Victor Wooten brings his band to Beaver Creek
February 8, 2013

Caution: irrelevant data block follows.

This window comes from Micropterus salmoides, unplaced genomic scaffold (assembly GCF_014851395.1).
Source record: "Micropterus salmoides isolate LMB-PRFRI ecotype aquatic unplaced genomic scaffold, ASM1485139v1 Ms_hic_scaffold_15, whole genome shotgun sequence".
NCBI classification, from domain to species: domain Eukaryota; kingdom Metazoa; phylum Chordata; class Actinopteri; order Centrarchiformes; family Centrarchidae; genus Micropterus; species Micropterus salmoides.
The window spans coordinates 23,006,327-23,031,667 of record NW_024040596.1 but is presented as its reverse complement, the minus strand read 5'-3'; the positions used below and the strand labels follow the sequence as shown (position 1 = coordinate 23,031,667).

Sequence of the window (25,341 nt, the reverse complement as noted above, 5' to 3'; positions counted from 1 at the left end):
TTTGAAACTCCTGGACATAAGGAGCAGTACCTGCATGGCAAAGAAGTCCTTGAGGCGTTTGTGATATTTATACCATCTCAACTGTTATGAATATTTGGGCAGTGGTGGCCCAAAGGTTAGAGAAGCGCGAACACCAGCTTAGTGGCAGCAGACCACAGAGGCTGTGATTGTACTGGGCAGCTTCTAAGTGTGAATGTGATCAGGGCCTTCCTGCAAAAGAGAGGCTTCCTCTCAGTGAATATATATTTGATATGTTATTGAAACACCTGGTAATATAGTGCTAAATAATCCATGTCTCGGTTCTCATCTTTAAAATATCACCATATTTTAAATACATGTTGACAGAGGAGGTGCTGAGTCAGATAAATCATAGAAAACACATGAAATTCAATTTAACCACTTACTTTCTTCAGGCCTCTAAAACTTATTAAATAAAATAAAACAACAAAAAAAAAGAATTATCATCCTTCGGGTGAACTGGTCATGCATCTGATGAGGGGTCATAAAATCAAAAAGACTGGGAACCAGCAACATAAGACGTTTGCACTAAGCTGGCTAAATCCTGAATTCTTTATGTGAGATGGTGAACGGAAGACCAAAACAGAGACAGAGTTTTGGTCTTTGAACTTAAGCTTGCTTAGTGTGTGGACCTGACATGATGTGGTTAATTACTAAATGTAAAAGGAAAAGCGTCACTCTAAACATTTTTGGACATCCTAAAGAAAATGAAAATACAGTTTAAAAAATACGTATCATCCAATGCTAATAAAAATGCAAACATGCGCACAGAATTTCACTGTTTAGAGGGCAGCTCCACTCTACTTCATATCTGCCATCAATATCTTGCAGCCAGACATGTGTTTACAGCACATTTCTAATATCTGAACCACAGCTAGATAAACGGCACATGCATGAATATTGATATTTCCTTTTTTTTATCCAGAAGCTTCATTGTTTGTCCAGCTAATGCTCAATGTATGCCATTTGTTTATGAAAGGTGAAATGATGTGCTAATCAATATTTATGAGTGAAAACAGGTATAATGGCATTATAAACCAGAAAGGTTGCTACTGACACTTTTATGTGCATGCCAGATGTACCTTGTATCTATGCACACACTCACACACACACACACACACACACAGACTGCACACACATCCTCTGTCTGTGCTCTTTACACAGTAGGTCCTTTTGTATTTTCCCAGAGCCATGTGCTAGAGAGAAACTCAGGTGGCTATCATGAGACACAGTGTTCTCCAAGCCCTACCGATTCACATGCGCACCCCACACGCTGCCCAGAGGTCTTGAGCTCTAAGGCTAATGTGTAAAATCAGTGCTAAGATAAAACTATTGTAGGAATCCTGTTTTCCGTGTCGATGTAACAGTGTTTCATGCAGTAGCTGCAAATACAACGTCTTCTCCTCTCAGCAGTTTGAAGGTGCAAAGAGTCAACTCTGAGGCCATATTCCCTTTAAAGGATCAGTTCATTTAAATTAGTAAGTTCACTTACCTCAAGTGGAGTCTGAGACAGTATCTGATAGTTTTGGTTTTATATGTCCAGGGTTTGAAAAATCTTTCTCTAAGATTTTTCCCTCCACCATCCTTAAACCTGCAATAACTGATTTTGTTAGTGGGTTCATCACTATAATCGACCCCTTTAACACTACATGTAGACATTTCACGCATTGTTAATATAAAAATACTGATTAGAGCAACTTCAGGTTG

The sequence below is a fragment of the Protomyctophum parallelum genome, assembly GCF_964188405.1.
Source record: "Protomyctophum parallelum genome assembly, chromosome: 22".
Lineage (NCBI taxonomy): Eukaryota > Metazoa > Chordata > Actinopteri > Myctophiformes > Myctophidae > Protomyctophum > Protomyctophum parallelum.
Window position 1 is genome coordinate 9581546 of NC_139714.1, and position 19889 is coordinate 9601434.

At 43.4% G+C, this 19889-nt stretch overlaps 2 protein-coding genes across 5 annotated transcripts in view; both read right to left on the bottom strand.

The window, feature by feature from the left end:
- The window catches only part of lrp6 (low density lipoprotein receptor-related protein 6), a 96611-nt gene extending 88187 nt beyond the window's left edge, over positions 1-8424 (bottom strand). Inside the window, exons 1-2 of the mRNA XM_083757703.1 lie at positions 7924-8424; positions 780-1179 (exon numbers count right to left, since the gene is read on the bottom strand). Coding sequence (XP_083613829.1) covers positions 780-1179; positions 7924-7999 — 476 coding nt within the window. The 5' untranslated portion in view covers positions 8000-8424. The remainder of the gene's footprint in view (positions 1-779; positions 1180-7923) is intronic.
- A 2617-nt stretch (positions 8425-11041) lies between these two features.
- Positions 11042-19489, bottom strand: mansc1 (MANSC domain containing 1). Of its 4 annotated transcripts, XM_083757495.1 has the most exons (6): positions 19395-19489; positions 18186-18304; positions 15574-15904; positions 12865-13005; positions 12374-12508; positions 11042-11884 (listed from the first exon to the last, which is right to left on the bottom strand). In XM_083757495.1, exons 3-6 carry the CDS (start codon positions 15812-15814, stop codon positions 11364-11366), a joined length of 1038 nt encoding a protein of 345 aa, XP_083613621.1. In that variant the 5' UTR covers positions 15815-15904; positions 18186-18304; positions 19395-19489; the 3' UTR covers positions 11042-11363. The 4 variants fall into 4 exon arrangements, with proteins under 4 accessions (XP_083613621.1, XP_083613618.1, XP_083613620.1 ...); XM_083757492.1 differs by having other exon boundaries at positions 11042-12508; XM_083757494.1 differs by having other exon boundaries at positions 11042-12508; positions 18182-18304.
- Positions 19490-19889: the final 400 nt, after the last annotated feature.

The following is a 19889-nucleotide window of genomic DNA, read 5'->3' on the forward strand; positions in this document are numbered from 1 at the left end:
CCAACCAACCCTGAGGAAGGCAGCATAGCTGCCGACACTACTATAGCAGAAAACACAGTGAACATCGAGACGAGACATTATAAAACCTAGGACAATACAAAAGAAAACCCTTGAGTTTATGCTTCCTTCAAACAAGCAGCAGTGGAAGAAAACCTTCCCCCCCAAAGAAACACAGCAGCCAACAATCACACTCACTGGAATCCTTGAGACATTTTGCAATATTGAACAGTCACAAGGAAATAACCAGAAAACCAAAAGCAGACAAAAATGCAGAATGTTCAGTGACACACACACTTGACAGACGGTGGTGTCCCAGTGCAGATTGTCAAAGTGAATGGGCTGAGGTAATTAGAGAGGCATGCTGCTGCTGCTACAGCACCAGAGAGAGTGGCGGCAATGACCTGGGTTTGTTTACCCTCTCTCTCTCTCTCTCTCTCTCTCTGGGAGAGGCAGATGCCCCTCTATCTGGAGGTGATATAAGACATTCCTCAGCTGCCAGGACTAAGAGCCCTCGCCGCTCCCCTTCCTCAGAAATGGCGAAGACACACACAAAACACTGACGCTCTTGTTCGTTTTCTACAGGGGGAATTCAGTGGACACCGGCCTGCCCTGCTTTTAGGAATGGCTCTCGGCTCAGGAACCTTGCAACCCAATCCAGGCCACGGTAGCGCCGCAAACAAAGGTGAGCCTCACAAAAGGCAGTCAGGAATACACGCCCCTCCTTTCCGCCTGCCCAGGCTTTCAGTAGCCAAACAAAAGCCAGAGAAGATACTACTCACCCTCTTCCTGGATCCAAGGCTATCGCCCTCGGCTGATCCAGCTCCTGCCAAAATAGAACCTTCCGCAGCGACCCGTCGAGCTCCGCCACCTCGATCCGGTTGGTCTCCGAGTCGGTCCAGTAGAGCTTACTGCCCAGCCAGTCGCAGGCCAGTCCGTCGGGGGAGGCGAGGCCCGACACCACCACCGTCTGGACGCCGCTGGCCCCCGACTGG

Victor Wooten has performed in Vail many times, either with his own Victor Wooten Band or with Bela Fleck & the Flecktones, a band he helped found. His Colorado shows are a highlight for him, he said.”I always love playing anywhere in Colorado. The air is so pure and the view is always brilliant,” he said. Wooten, a bass player, composer, producer and the winner of five Grammy Awards, will take the Vilar Center stage with his band on Sunday evening for a show that’s in support of album “Words and Tones,” released in Sept. 2012. “Wooten’s ‘Words and Tones tour’ really showcases his multi-faceted approach to music, performance and songwriting, and is the perfect blend of technical and vocal talents for a spectacular show,” said Kris Sabel, executive director of the Vilar Performing Arts Center.Wooten took the time to answer a few questions for the Vail Daily.1. Vail Daily: Your 14-year-old daughter Kaila sings on some tracks on your new record “Words and Tones.” Are you hoping she follows in your footsteps?Victor Wooten: Yes! I hope she follows in my footsteps of being a happy confident adult. Whether she chooses music as a career is totally up to her. 2. VD: I’ve read your live show is a sight to behold. What can you tell us about it?VW: I change my touring band and show quite often. This band features two drummers, an incredible female vocalist, and four of us who play three or more instruments each. We all switch instruments a lot during the show and even mid-song. It’s a fun show that keeps you paying attention. 3. VD: Over the course of your career, you’ve collaborated with a lot of folks. Is there someone on your bucket list that you’ve yet to play with?VW: There are many, but I don’t over-focus on it. I’m thankful for the opportunities I’ve been provided. Just a few nights ago, I performed a show with my wife and four kids. That was the biggest treat ever. 4. VD: You’ve played with Bla Fleck and the Flecktones, Stanley Clarke, Dave Matthews and more. Overall, what’s the best and worst part about fronting your own band?VW: There are many, many more responsibilities when fronting a band. You’re in charge of most or all of the decision making as well as keeping everyone happy. A few years ago, at the end of a tour, my band got stuck at the airport in Madrid, Spain. They were told they wouldn’t get out until three or four days later. I couldn’t stay with them because I had to continue on to Italy. Rather than risk having a disappointed band sleeping in the airport, I bought all of them tickets home. When things go right, you get the credit. But when things go wrong … Well, you get the idea. 5. VD: You’ve been asked to speak at colleges around the country. What do your talks mainly focus on?VW: I usually talk about life, but I disguise it as if I’m talking about music. I want people to become more free when playing as well as become better when listening. I try to help them play more of the music and less of the instrument. 6. VD: Tell me about the camps you run at Wooten Woods? VW: Our camps are a bit different because we add in a large nature element. The best way to become natural at anything is by following nature’s example. Our musical staff as well as our nature staff helps everyone with that. We’ve been running camps for 13 years and accept all instruments and vocalists. Our season runs from spring through fall and are for adults as well as kids. The easiest way to find out more information is to visit http://www.victorwooten.com and click on “camps.” 7. VD: What am I not asking that you wish I would?VW: Do Geese See God? It’s a palindrome. Read it backwards.